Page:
D. B. Norton: What the American people need is an iron hand!

When films contain an ensemble, romance, a sense of optimism (even as life becomes dark), and a belief in the goodness of America- they may be labeled “Capraesque”). Capra directed some of the most iconic films in his day which still appeal to modern audiences: It Happened One Night (1929)- perhaps the 1st rom com, You Can’t Take It with You (1938) w/ young Jimmy Stewart, It’s a Wonderful Life (1946)- a holiday staple starring Stewart, and State of the Union (1948) w/ Katharine Hepburn and Spencer Tracy. Although most of his films were written by individuals on the political left, Capra was a lifelong conservative Republican! He was awarded the American National Medal of the Arts in 1986 by the National Endowment of the Arts. If you haven’t seen this film before, it’s worth a look. Though I wasn’t a big fan of the ending speech by Stanwyck (which seemed a bit shrill), it had some fine (and funny) moments.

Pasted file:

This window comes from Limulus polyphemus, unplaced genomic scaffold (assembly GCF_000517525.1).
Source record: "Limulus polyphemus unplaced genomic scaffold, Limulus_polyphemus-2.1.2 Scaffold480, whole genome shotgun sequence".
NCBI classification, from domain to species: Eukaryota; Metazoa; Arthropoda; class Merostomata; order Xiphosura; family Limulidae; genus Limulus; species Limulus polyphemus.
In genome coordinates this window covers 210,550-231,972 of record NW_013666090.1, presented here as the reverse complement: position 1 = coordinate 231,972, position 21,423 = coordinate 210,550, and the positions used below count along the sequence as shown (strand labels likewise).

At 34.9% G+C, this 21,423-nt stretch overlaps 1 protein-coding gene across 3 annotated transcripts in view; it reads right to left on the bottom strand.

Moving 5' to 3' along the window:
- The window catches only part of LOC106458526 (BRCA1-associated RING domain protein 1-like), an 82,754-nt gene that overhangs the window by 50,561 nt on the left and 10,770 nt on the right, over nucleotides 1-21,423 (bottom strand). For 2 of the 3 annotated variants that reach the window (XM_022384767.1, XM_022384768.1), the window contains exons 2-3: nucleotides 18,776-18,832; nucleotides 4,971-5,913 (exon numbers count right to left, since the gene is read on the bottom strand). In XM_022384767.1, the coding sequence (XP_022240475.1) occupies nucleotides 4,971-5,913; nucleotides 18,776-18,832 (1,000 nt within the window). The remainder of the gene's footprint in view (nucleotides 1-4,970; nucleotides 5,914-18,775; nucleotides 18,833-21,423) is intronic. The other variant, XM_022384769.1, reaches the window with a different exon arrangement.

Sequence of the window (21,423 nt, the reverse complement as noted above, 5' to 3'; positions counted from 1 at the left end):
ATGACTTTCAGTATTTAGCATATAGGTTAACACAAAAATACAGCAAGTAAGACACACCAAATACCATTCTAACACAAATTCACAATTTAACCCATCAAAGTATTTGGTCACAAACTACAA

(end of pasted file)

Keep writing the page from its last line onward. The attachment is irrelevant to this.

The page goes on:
I thought drama was when the actors cried. But drama is when the audience cries. -Frank Capra

[1] This film is even more relevant today than when it was made… Capra is asking his viewers to think critically of EVERYTHING they hear on the radio or see in papers or hear from elites, and amen to that!

[2] Capra weaves his well-loved everyman through a tale of both simplicity and political intrigue, taking in the American depression and Biblical references along the way, and comes up with messages that remain startlingly relevant today…

[3] He [Capra] backs up his strong, daunting ideology with sharp, crisp writing and even sharper character delineation. Capra’s social piece was timely released in 1940, when Nazi sympathizers were gaining a potent voice in America, just prior to our involvement in WWII.

Cooper and Stanwyck are ideal in their top roles. Stanwyck is peerless when it comes to playing smart, gutsy gals.

-Excerpts from IMDB reviews